Boutique Hotels from Adaptive Re-Use

General / People / Places / Products / February 2, 2011

Mme. Christian Germain believes that there are two kinds of hotel guests:  those who view the experience as a commodity, and those who want to be comfortable.

It is the latter upon which she’s built a highly successful series of Canadian hotels, primarily from adaptive re-use of urban structures in Toronto, Montreal, Quebec City and Calgary.

“We know our guests want to be pleased by what they see, and want to take the time to look at it,” she said.   

And architecture plays an important role. 

The first conversion the co-president and CEO of Groupe Germain Hospitalite worked on was a renovation in Quebec City.  It was a 1912 high-rise down by the river market, reaching nine stories tall and featuring the first elevator in the city.  It was originally built by a company known as Dominion Fish & Fruit.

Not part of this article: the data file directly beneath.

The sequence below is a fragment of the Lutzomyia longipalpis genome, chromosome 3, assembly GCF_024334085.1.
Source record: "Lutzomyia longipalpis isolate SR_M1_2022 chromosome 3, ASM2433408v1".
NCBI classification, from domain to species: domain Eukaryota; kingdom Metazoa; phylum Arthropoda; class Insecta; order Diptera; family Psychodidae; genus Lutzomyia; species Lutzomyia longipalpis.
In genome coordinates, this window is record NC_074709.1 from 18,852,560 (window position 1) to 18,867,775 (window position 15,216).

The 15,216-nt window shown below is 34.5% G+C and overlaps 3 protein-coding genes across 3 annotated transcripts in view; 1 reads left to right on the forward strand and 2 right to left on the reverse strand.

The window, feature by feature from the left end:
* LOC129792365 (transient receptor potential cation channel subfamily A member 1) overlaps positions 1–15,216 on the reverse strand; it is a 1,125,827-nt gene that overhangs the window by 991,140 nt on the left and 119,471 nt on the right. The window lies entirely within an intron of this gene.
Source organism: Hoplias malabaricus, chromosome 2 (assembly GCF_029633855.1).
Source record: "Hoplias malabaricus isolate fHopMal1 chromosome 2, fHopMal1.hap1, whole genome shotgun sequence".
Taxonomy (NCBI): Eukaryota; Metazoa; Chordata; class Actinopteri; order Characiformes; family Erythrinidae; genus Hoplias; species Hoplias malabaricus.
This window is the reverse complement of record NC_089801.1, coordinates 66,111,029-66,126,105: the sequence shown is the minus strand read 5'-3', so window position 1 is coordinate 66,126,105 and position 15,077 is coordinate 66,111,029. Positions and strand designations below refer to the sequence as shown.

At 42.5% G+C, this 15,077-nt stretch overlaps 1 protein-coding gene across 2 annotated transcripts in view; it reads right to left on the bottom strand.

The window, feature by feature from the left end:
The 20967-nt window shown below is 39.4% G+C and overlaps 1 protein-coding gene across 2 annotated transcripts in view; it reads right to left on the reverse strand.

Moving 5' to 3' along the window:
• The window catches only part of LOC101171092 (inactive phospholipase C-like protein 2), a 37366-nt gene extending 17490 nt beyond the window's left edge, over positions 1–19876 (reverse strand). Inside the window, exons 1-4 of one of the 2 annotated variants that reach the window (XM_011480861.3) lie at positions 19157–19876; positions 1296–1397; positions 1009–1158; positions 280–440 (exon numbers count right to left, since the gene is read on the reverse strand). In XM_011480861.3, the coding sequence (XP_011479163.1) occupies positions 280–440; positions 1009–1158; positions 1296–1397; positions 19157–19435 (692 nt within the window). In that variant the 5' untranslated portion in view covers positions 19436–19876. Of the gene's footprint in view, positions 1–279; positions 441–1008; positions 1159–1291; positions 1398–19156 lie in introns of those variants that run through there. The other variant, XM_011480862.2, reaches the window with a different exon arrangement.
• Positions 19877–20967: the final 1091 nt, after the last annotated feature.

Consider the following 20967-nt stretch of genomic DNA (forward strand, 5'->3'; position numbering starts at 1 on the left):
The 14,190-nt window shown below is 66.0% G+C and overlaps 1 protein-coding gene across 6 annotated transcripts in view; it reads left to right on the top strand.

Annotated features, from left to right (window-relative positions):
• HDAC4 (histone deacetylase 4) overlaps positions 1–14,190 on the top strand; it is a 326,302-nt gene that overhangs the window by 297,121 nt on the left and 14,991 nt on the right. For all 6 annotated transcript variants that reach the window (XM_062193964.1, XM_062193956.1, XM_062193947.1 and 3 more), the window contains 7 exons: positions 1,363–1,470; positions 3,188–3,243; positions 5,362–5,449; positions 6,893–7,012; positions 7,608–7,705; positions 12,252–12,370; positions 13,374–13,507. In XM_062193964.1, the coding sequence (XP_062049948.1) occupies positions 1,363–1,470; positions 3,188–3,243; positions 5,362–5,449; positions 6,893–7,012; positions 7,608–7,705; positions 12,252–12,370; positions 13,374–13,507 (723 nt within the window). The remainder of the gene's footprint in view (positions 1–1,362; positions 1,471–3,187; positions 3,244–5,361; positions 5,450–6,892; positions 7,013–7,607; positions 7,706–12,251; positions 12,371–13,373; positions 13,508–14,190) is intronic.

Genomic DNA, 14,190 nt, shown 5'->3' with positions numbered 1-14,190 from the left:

“We got the building in 1994 and renovated it into a hotel,” she said. “It’s a combination of the old and new, and a very beautiful small hotel.  We started with just 40 rooms, but in 2000 we bought the building next door and added 20 more.”

In Montreal, the company purchased a 1960s, mid-century modern concrete building, 19 stories tall with ample fenestration.  It’s now converted to an intimate 100-room hotel.  “Although it’s got a very different exterior now, we’ve tried inside to make sure that people know it’s a Germain because of the feeling.  It’s modern, but more contemporary than modern.”

Where many hotels merely decorate with furniture, Germain takes a different design approach.  The hallmark of a Germain interior is an abundance of exotic woods  – epay and carob, for example – custom designed by staff architects and custom-built by members of the same internal group. 

“Architecture is becoming more and important in our hotels,” she said.  “We have a lot of corporate clientele, and we want them to do their best.  When you’re comfortable in your room, you’re better at what you do.”

For more on Germain Hotels, go to

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Mike Welton

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